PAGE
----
Are Restraint of Trade agreements strangling property professionals into compliance?

Are Restraint of Trade agreements strangling property professionals into compliance?

MAIN IMAGE: Jim Alexander, PropertyTime area manager: Mossel Bay and Garden Route

Staff writer

How do property professionals protect themselves and their livelihoods against restrictive and often one-sided Restraint of Trade agreements?

Protectable interests

Restraint of Trade (RoTs) agreements are standard business practice in South Africa and globally. Simply put, RoTs protect a business’s interests by prohibiting employees (former or current) from sharing sensitive information that would be economically detrimental to that business. Depending on the type of concern, it may even restrict an employee from seeking work at a company offering similar services or manufacturing similar goods, which makes sense if a protectable interest is at stake.

This is rare in the real estate industry, says Jim Alexander, PropertyTime area manager: Mossel Bay and Garden Route, “A RoT is designed to protect a current employer from the possibility that an employee leaving their employment could share or use proprietary or confidential information that was gained during their term of employment in such a way as to be economically detrimental to the current employer,” he explains.

“In our industry, a ‘protectable interest’ would typically be a confidential client list of people who only deal with that agency or confidential/proprietary systems/information only known to that agency. In my experience, there are very few, if any, clients who are not known to other agents/agencies. There are also very few if any, systems or marketing methods or channels like advertising that are unique to or proprietary to any one agency.”

So, why the Restraint of Trade?  

“An agency must be able to prove they have a protectable interest to impose a RoT,” says Jim. He feels RoTs applied to the real estate industry are a thinly disguised way of discouraging agents from leaving an agency to join a competitor. And the repercussions if they do are nothing short of bullying. A typical restriction imposed via RoTs is sales territory, which restricts an agent from working anywhere within the province where their former employer operated. Another is the length of time they may not operate – which can be anything from three to 24 months.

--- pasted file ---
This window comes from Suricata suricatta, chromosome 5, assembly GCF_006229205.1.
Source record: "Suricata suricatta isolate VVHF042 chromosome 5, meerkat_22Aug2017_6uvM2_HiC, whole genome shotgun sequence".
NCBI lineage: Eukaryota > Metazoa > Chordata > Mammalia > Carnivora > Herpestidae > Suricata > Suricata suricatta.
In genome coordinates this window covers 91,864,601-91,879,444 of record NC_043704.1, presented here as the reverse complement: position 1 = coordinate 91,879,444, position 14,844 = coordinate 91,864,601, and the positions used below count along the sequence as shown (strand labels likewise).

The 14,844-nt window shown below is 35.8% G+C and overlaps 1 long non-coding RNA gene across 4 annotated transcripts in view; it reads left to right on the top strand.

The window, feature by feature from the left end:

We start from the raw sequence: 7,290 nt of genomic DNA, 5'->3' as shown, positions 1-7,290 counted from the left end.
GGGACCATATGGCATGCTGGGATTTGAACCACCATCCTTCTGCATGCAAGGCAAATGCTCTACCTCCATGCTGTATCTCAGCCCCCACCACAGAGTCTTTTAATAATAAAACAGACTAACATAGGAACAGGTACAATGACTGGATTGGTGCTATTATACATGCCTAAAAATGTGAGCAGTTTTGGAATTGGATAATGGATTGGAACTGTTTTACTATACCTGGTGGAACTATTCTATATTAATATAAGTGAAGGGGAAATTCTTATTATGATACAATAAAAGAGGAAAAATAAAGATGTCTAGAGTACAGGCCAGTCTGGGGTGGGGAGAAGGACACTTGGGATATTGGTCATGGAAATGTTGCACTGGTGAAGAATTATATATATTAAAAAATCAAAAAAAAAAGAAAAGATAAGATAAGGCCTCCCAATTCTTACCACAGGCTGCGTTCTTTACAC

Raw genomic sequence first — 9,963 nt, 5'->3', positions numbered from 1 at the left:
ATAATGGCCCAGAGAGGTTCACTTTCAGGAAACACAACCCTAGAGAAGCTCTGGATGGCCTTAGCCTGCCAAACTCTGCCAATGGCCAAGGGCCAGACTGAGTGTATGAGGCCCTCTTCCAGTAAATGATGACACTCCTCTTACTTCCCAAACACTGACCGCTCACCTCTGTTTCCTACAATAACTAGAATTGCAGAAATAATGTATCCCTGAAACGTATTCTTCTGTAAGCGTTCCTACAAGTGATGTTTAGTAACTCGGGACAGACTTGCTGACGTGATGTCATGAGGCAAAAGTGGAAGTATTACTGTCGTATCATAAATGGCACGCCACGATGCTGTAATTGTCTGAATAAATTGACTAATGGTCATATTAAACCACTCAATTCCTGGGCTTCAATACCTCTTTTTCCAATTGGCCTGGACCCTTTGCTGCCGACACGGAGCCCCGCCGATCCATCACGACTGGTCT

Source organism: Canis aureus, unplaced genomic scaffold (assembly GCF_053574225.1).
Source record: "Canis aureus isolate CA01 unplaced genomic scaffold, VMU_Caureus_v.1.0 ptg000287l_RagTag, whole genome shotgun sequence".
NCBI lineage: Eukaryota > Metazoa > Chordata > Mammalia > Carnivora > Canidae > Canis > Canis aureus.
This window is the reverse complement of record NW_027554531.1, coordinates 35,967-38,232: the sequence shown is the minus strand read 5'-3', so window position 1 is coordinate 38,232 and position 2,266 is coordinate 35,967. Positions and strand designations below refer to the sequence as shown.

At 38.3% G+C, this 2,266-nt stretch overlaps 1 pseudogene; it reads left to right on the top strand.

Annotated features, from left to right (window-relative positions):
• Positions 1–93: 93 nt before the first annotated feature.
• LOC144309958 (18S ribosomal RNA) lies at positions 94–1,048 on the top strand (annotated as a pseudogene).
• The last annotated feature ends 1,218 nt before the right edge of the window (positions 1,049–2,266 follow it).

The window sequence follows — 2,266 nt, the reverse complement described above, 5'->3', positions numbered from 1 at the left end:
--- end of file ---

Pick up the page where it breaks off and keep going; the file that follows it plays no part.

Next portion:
“So, effectively, the RoT is a one-sided agreement that may force the agent to move to another province to continue working or try to manage without earning a living until the RoT is no longer in play. ‘Bullying tactics and other prejudicial practices’ are not uncommon, Jim adds. “In one case, a principal made life very difficult for an agent who wanted to resign and made it clear that they were no longer part of the ‘team’. When calls came in from either buyers or sellers, the agent was excluded from the distribution rules. In extreme cases, therefore, the agent ends up being stigmatised and traumatised.”

Is there a solution for both agents and agencies?

Jim believes several factors need to be addressed to protect the rights of agents’ rights to earn a living without prejudice:

  • The Property Practitioners Regulatory Authority (PPRA) should require all agencies to divulge them if they have a RoT clause. If they do, the PPRA should investigate if the agency has a protectable interest that validates the existence of the RoT.
  • If the agency has a protectable interest that warrants a RoT, new agents should be made aware of its specific existence. It should be a separate document that states the protectable interest, not just some vague clause about “client lists” and “training material”.
  • If a RoT is imposable, it means the agency is at risk of losing money in some way or another. So, the agent resigning should be compensated by being paid some reasonable amount during the RoT period. This would also have the balancing effect of the period being as short as possible instead of as long as possible.
  • The RoT territory should only be restricted to the agency territory, not a geographically enlarged area like the “province”.

Signing a contract to further your career at a new company is exciting, but reading everything is essential. RoT clauses can – and are – overlooked. They are either not noted or understood, and the contract is signed.

Unfortunately, once signed, RoTs are enforceable in the courts in South Africa. You never know what your longevity will be at a company. It’s possible that you feel it’s time to move on after two years, for whatever reason that may be, but a signed RoT clause and its restrictions will have far-reaching implications, and not everyone will have the means for a court battle. “Don’t sign the RoT,” is Jim’s advice. Instead, seek other agency opportunities where these restrictions are not imposed.

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